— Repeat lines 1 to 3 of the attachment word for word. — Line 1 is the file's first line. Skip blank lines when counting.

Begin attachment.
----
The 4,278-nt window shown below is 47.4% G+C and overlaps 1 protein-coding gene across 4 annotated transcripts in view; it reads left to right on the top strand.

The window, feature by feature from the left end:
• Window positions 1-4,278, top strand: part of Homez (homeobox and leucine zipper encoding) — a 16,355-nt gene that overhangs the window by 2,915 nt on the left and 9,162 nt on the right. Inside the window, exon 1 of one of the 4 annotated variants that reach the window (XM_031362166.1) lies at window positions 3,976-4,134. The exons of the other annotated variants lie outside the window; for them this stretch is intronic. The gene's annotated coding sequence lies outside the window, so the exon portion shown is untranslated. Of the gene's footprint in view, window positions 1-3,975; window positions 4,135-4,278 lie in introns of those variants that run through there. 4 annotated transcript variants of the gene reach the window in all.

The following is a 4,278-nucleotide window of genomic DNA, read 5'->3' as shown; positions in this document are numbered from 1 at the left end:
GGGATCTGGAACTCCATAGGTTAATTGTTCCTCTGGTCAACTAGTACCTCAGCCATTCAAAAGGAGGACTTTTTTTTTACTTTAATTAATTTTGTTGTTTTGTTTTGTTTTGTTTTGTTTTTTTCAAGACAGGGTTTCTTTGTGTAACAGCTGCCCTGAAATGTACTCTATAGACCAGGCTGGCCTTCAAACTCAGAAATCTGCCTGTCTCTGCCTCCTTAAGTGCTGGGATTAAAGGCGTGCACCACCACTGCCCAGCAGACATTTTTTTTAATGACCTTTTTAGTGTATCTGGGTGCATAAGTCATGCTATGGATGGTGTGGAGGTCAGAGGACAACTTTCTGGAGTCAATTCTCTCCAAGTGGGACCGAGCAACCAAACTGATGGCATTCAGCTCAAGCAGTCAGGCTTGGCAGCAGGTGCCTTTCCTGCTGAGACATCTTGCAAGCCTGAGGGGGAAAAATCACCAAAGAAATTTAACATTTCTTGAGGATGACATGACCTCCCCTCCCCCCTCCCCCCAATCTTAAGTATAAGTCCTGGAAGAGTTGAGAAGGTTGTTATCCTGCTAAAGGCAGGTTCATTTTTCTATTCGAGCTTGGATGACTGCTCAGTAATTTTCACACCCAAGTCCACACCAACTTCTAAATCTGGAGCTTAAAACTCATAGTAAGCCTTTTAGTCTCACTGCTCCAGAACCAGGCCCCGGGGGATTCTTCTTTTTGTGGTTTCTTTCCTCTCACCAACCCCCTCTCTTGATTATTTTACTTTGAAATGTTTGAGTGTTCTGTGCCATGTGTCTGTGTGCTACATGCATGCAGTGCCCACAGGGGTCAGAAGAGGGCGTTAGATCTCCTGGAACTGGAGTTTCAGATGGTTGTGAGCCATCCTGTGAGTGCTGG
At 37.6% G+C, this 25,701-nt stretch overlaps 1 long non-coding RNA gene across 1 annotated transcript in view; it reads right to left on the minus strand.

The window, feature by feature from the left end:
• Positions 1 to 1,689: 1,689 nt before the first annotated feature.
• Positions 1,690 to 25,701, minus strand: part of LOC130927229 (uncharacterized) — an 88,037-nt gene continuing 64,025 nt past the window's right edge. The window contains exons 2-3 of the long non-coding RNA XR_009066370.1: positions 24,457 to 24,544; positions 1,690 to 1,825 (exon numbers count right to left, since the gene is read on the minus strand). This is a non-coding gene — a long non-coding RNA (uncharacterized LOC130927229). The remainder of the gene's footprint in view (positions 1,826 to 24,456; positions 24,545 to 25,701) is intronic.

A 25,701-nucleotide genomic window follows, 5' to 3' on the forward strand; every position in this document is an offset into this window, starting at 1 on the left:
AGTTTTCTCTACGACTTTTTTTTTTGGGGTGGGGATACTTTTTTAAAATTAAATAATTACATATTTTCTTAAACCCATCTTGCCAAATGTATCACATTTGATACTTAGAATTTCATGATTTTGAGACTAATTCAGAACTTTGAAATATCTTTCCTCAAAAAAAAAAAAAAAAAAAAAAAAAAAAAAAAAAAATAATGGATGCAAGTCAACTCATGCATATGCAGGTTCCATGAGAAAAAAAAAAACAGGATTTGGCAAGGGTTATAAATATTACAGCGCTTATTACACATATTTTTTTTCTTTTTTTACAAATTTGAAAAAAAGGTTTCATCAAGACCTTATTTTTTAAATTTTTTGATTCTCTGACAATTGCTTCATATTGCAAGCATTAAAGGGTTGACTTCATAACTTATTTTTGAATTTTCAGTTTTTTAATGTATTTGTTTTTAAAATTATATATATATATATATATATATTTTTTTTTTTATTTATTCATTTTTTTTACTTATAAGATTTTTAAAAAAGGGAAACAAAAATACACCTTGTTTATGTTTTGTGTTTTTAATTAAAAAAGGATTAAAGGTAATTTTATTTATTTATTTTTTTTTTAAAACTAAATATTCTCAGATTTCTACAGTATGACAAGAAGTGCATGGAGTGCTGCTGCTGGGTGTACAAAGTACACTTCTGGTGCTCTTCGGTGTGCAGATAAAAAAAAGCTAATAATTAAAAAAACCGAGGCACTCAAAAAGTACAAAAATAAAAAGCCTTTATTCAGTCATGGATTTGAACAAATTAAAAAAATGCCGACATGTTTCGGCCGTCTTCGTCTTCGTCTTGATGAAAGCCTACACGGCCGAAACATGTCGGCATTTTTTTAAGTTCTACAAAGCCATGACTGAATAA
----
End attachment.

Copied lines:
The 4,278-nt window shown below is 47.4% G+C and overlaps 1 protein-coding gene across 4 annotated transcripts in view; it reads left to right on the top strand.

The window, feature by feature from the left end:
• Window positions 1-4,278, top strand: part of Homez (homeobox and leucine zipper encoding) — a 16,355-nt gene that overhangs the window by 2,915 nt on the left and 9,162 nt on the right. Inside the window, exon 1 of one of the 4 annotated variants that reach the window (XM_031362166.1) lies at window positions 3,976-4,134. The exons of the other annotated variants lie outside the window; for them this stretch is intronic. The gene's annotated coding sequence lies outside the window, so the exon portion shown is untranslated. Of the gene's footprint in view, window positions 1-3,975; window positions 4,135-4,278 lie in introns of those variants that run through there. 4 annotated transcript variants of the gene reach the window in all.